PARIS – Lara Stone, another British model of Dutch descent often compared to Brigitte Bardot, the head models.comList of top 50 models in the world from 2010 to 2012, has done many things in the field of fashion.
She has appeared on the cover of Vogue, has a Calvin Klein exclusive, and is married to a celebrity (British comedian David Walliams; they divorced in 2015). But even in her prime, she rarely walked the couture catwalk.
Pierpaolo Piccioli, creative director of Valentino, says her body is not considered a “premium body”. Her bust is too big; Her steps, dubbed “Lara lurch”, are just too weird.
But that’s exactly why Mr Piccioli wanted Miss Stone, now 38, in his gig this week. Also Kristen McMenamy, 57 years old; Marie-Sophie Wilson, 73, and countless models in dresses ranging from 0 to 10, medium to towering heights, with various bust, butt, and thigh swaps and abs that would otherwise have been overlooked. removed from work. (There are also men of all ages, if not sizes.)
The point, said Mr. Piccioli, is to refute the idea that there is only one ideal, one definition of beauty – he calls it the “rule of beauty” in the preview – not must be a person who feels as good about themselves as they really are.
Use an ostrich feather to knock me down.
For years, couture has focused on the main theme: key statement, main set, main venue, key jewelry. It’s a part of fashion where imagination reigns, the crazier the better (and the more perfume you can sell). Fah with wearability! Leave it there for the outfit to be ready to wear. All kinds of mistakes are justified in the service of the “dream”.
What it means is never quite clear – Whose dream? Consumers? Designer? However, since haute couture is out of reach for all but 1/10th of a percentage point, it seems right (you can’t get it, but you can daydream about it and buy other things in meantime).
Now there are some reasons to dress wild, and plenty of reasons not to. Or at least not bragging about it. The whole dream scenario runs the risk of becoming irrelevant. No one has made that clearer than Viktor & Rolf, returning to the runway after a two-year hiatus with their own genre of fashion thrillers inspired by Nosferatu.
There were looming silhouettes, bare fingernails and neat suits and governess dresses with exaggerated shoulders – built on a elasticated superstructure, they began around the ears – making models look like they’re being swallowed whole by their clothes. Help! Save them! The creative vision has grown (literally) out of control.
In a necessary reset, the excess will be exchanged for intimacy. The Valentino show was held in the white-carpeted rooms of the home’s headquarters in Place Vendôme, with a relatively small audience of 60, so close to the models that guests could see them breathe.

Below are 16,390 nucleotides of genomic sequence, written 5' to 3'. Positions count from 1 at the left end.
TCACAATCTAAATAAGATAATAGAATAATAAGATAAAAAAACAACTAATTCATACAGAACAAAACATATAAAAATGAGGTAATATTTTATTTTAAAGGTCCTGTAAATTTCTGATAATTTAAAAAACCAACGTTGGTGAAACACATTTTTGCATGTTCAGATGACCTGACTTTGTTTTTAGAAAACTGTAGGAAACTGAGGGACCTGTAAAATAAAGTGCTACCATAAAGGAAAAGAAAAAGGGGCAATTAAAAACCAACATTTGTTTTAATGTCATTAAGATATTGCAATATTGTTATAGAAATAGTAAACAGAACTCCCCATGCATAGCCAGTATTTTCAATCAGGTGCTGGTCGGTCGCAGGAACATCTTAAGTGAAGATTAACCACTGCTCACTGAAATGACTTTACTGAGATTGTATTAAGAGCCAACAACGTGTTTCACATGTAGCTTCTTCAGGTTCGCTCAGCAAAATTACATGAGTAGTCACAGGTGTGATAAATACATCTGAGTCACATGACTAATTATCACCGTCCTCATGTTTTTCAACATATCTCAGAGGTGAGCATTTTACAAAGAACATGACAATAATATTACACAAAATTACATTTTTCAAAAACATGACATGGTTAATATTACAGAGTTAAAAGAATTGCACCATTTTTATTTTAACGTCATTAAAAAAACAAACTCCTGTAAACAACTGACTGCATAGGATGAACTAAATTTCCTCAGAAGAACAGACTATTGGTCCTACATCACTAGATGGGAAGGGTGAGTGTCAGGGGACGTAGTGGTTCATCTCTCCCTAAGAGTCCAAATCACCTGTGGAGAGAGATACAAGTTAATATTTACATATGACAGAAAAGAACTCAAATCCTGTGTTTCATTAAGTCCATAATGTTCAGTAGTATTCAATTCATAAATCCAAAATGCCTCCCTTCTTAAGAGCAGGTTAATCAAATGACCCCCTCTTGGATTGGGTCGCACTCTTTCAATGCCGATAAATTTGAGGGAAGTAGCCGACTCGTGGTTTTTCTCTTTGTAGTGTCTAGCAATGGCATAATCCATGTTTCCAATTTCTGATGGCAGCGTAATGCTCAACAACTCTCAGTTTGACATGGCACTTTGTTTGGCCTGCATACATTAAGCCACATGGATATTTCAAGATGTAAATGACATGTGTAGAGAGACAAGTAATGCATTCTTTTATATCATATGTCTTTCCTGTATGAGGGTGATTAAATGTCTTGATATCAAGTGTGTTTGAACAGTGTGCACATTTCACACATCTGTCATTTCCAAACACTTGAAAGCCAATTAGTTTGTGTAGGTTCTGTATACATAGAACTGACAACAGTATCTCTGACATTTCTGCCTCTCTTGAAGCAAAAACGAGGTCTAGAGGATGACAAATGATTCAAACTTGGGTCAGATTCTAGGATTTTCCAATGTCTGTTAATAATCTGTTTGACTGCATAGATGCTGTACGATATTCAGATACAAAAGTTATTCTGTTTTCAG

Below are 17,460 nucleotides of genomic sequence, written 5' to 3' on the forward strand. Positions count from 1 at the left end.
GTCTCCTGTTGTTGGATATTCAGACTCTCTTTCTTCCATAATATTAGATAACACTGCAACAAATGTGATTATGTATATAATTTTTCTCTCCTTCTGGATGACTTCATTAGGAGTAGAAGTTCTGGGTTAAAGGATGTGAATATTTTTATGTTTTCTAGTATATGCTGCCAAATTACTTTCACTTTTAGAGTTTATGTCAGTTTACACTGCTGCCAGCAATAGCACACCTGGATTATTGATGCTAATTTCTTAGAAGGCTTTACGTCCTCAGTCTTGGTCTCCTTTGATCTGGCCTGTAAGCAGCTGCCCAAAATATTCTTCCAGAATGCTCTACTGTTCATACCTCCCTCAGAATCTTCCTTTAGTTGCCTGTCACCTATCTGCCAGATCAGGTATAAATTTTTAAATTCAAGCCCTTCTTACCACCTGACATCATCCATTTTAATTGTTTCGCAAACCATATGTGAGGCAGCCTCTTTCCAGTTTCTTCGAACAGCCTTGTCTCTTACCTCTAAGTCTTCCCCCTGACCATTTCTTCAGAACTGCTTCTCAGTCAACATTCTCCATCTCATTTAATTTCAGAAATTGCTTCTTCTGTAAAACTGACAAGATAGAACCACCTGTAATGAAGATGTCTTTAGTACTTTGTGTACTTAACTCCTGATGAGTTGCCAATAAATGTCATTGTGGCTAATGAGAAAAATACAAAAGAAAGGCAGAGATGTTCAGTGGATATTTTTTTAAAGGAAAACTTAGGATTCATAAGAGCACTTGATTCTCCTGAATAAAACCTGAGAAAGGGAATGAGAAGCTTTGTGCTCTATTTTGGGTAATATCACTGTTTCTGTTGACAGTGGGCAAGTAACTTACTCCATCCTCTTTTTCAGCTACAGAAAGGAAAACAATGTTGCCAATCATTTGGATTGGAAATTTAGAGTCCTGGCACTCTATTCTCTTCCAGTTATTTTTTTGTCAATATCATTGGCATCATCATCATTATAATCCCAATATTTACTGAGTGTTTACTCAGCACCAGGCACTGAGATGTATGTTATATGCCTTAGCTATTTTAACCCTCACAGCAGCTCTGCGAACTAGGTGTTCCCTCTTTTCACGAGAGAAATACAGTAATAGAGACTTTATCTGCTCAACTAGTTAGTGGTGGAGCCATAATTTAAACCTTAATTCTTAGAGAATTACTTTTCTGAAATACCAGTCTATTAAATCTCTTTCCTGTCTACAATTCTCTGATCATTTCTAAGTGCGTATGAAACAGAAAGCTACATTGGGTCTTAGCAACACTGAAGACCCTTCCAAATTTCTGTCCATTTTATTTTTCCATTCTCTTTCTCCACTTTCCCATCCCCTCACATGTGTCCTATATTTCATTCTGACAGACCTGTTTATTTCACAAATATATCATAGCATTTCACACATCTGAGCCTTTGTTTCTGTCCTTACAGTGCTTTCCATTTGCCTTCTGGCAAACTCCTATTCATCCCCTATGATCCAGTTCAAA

They can also see that Mr Piccioli has crafted his dresses – some dangerously small, some with chiffon that wraps around the bodice and pulls back like their own slide – to fit their bodies. inner body, instead of choosing the body to wear with the dress. Or pajamas; luxurious harem overalls; regal taffetas; sculpted, sparkling evening gowns. Opera gowns, treated like sumptuous throw blankets.
He’s not trying to preach diversity, now a common goal in fashion, but to celebrate individuality, in all its mid-way variations. There is a difference. One is a public position, the other is a form of self-care.
In this, it might be the most modern thing that happened all week.
It’s more of a current idea than that of queen empowerment in Fendi anyway, where Kim Jones minimizes the sci-fi obsession of classical Greek and Roman times, cutting it down with a a touch of Vatican luxury and an aura of splendor, and conjures up a collection of papal black and white, crimson and purple evening gowns. Pearl encrusted and mink embroidery, hand-painted in Pietà trompe l’oeil marble and other statues, they have serious artistry and elegance, but none of the subversion creates momentum towards before.
For that, check out Glenn Martens’ time as a guest designer for Jean Paul Gaultier.
Since the founder Retired in 2020, the house invited a different designer to interpret the archive each season; first, Chitose Abe of Sacai and now Mr. Martens, aka Y/Project designer and Diesel’s creative director. He built his collection on Gaultier’s signature corset – padded hips, tight belt – and then placed it on the runway so tight guests could see the flesh. bulge below.
Paired with emerald and champagne ball gowns, their skirts molded with mountains of string to look like both boiling seas and kegs of whipped cream, the capes fringed with coral. thorns (get it?) and dresses woven from strips of moisture-wicking tulle and chiffon. with the trains’ rivers, it’s a reminder that no matter how splendid the robes, there is man, in all its apparent reality, underneath. This is Mr. Martens’ first couture collection, but it won’t be his last.
https://www.nytimes.com/2022/01/28/style/valentino-gaultier-fendi-couture.html Overtrading for Intimacy – The New York Times